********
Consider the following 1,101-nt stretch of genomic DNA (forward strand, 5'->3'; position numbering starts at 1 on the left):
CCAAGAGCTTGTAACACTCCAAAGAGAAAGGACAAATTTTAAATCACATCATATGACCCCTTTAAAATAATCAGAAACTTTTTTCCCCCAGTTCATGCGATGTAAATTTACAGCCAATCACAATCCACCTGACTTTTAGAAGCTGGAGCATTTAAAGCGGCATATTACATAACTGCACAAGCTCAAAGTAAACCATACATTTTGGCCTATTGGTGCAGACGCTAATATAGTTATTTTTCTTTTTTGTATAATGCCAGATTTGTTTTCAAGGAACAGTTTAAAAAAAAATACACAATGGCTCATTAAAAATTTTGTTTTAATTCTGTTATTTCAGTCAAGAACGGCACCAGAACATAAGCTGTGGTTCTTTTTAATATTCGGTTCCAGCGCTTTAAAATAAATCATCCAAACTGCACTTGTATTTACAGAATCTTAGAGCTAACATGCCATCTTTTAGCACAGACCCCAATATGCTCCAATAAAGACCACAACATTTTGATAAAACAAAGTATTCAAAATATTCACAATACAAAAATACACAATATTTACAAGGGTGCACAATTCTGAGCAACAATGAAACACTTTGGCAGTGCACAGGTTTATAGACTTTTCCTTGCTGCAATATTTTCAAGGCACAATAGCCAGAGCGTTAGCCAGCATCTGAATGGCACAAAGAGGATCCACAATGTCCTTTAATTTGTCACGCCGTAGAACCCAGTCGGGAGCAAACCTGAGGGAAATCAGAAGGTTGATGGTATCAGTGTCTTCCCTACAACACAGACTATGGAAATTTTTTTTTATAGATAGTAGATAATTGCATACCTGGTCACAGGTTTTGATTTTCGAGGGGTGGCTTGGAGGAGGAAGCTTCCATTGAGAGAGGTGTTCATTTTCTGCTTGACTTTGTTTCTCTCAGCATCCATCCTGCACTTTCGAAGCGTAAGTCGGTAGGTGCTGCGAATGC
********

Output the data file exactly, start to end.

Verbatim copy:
Consider the following 1,101-nt stretch of genomic DNA (forward strand, 5'->3'; position numbering starts at 1 on the left):
CCAAGAGCTTGTAACACTCCAAAGAGAAAGGACAAATTTTAAATCACATCATATGACCCCTTTAAAATAATCAGAAACTTTTTTCCCCCAGTTCATGCGATGTAAATTTACAGCCAATCACAATCCACCTGACTTTTAGAAGCTGGAGCATTTAAAGCGGCATATTACATAACTGCACAAGCTCAAAGTAAACCATACATTTTGGCCTATTGGTGCAGACGCTAATATAGTTATTTTTCTTTTTTGTATAATGCCAGATTTGTTTTCAAGGAACAGTTTAAAAAAAAATACACAATGGCTCATTAAAAATTTTGTTTTAATTCTGTTATTTCAGTCAAGAACGGCACCAGAACATAAGCTGTGGTTCTTTTTAATATTCGGTTCCAGCGCTTTAAAATAAATCATCCAAACTGCACTTGTATTTACAGAATCTTAGAGCTAACATGCCATCTTTTAGCACAGACCCCAATATGCTCCAATAAAGACCACAACATTTTGATAAAACAAAGTATTCAAAATATTCACAATACAAAAATACACAATATTTACAAGGGTGCACAATTCTGAGCAACAATGAAACACTTTGGCAGTGCACAGGTTTATAGACTTTTCCTTGCTGCAATATTTTCAAGGCACAATAGCCAGAGCGTTAGCCAGCATCTGAATGGCACAAAGAGGATCCACAATGTCCTTTAATTTGTCACGCCGTAGAACCCAGTCGGGAGCAAACCTGAGGGAAATCAGAAGGTTGATGGTATCAGTGTCTTCCCTACAACACAGACTATGGAAATTTTTTTTTATAGATAGTAGATAATTGCATACCTGGTCACAGGTTTTGATTTTCGAGGGGTGGCTTGGAGGAGGAAGCTTCCATTGAGAGAGGTGTTCATTTTCTGCTTGACTTTGTTTCTCTCAGCATCCATCCTGCACTTTCGAAGCGTAAGTCGGTAGGTGCTGCGAATGC